FOR IMMEDIATE RELEASE
Contact: Susan Buchanan
News Releases 2003
NOAA Home Page
NOAA Public Affairs
The National Oceanic and Atmospheric Administration (NOAA), an agency of the Department of Commerce, has selected William A. McLellan, research scientist at the University of North Carolina Wilmington, as one of this year’s NOAA Environmental Hero Award recipients. The award recognizes McLellan for his outstanding efforts to respond to and investigate marine mammal strandings throughout the nation. The award was presented by Laurie Allen, director of NOAA Fisheries Office of Protected Resources on April 27 at the University of North Carolina at Wilmington during an Earth Day Celebration.
Held in conjunction with Earth Day celebrations, the award honors NOAA volunteers for their “tireless efforts to preserve and protect our nation's environment.” McLellan has been responding to strandings for more than 18 years and is currently the large whale necropsy team lead for the Mid-Atlantic and the North Carolina state stranding coordinator. He has volunteered numerous hours and driven thousands of miles in his effort to assist the stranding network and scientists in understanding the causes of strandings, including human induced mortalities, basic biology and the causes of die-offs. McLellan has responded to die-offs on the West Coast in 1998 and in Texas in 1994 and has responded to requests for assistance whenever requested. McLellan has been a significant part of the large whale response team along the Atlantic coast, spending many days necropsying animals to determine what caused them to die.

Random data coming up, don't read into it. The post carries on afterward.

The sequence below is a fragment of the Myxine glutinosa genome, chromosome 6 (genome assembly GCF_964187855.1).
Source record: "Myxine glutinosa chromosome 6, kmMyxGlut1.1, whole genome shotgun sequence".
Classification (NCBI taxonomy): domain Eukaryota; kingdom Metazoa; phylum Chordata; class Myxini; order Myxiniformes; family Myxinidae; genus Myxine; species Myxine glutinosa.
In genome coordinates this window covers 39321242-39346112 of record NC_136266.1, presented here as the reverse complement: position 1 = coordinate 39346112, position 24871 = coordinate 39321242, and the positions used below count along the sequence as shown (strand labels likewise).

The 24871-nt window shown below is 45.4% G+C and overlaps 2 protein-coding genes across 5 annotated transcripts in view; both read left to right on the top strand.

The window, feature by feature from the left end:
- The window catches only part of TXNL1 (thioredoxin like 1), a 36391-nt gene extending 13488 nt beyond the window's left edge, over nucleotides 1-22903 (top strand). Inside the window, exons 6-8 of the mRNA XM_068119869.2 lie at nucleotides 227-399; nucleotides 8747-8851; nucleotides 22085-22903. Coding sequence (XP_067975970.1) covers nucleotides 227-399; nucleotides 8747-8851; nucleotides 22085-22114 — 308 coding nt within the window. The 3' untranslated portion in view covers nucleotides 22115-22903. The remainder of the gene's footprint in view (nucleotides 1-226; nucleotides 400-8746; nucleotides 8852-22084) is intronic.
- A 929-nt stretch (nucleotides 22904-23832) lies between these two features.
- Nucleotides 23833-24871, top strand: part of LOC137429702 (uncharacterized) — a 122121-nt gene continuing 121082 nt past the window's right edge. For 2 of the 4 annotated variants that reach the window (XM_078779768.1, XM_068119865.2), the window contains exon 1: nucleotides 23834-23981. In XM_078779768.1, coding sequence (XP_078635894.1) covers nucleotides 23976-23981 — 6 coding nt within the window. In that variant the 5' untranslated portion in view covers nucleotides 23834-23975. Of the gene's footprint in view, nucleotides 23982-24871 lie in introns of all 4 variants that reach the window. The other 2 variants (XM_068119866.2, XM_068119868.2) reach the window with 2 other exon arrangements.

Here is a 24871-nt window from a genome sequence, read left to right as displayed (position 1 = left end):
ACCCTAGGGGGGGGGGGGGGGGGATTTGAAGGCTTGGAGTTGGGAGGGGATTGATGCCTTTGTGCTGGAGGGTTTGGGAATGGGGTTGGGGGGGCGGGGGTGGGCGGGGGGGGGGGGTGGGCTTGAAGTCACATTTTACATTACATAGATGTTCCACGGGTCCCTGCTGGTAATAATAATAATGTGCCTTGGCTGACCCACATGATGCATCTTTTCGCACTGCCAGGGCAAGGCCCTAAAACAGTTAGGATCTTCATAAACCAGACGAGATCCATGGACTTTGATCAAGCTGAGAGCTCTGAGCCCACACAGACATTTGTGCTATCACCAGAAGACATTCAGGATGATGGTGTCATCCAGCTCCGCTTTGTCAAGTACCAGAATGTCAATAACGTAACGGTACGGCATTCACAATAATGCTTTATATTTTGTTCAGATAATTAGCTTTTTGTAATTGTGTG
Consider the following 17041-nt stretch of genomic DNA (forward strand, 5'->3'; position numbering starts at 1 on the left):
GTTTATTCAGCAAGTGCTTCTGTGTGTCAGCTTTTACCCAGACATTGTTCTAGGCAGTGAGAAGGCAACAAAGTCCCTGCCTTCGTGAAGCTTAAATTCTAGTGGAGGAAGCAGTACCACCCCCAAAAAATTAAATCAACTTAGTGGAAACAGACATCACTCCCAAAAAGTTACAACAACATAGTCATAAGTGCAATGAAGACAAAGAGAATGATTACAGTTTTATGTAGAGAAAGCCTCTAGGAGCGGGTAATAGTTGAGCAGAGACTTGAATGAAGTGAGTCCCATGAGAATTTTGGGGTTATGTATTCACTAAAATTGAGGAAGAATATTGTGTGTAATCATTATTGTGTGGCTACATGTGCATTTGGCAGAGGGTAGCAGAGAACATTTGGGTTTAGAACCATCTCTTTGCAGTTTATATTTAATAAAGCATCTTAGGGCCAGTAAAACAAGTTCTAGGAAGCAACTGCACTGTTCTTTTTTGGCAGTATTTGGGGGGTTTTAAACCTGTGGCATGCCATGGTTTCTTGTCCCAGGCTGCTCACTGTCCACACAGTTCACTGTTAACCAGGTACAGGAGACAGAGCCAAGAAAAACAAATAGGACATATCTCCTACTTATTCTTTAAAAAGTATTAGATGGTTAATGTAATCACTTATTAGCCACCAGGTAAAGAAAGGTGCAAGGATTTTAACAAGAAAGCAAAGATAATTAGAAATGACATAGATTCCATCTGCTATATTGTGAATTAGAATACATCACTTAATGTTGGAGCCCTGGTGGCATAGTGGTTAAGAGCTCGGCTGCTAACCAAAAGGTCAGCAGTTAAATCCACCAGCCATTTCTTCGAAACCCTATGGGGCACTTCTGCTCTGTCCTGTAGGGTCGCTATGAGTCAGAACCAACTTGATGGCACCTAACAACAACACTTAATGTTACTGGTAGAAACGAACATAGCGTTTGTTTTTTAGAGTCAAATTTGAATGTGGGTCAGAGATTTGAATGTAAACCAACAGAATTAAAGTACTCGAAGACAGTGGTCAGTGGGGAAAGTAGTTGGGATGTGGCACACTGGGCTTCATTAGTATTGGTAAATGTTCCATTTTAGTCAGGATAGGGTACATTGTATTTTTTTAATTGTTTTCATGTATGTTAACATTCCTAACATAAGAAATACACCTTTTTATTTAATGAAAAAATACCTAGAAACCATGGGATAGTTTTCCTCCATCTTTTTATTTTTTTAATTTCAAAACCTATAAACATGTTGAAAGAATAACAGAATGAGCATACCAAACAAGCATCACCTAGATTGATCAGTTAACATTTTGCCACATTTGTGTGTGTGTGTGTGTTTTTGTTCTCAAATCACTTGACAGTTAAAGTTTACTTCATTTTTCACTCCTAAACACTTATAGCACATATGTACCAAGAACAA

“NOAA and the nation are fortunate to have such dedicated people volunteer so much of their time,” said retired Navy Vice Adm. Conrad C. Lautenbacher, Ph.D., undersecretary of commerce for oceans and atmosphere and NOAA administrator. “They set a perfect example for others to follow in their communities. America needs more environmental heroes like them.”
Established in 1995 to commemorate the 25th anniversary of Earth Day, the Environmental Hero award is presented to individuals and organizations that volunteer their time and energy to help NOAA carry out its mission. Previous recipients include oceanographers Jean-Michel Cousteau and Sylvia Earle, and actor Ted Danson, head of the American Oceans Campaign.
“On behalf of the 12,500 men and women working for the National Oceanic and Atmospheric Administration, I am pleased to present you with this 2003 Environmental Hero Award,” wrote retired Navy Vice Adm. Conrad C. Lautenbacher, Ph.D., undersecretary of commerce for oceans and atmosphere and NOAA administrator, in a letter to the recipients. “Your dedicated efforts and outstanding accomplishments greatly benefit the environment and make our nation a better place for all Americans.”
There are a total of 36 winners — 35 individuals and one organization. Five awards are being presented posthumously. Recipients of the 2003 NOAA Environmental Heroes Award are:
Recipient and Location
NOAA is dedicated to enhancing economic security and national safety through the prediction and research of weather and climate-related events and providing environmental stewardship of the nation’s coastal and marine resources. NOAA is part of the U.S. Department of Commerce.
On the Web: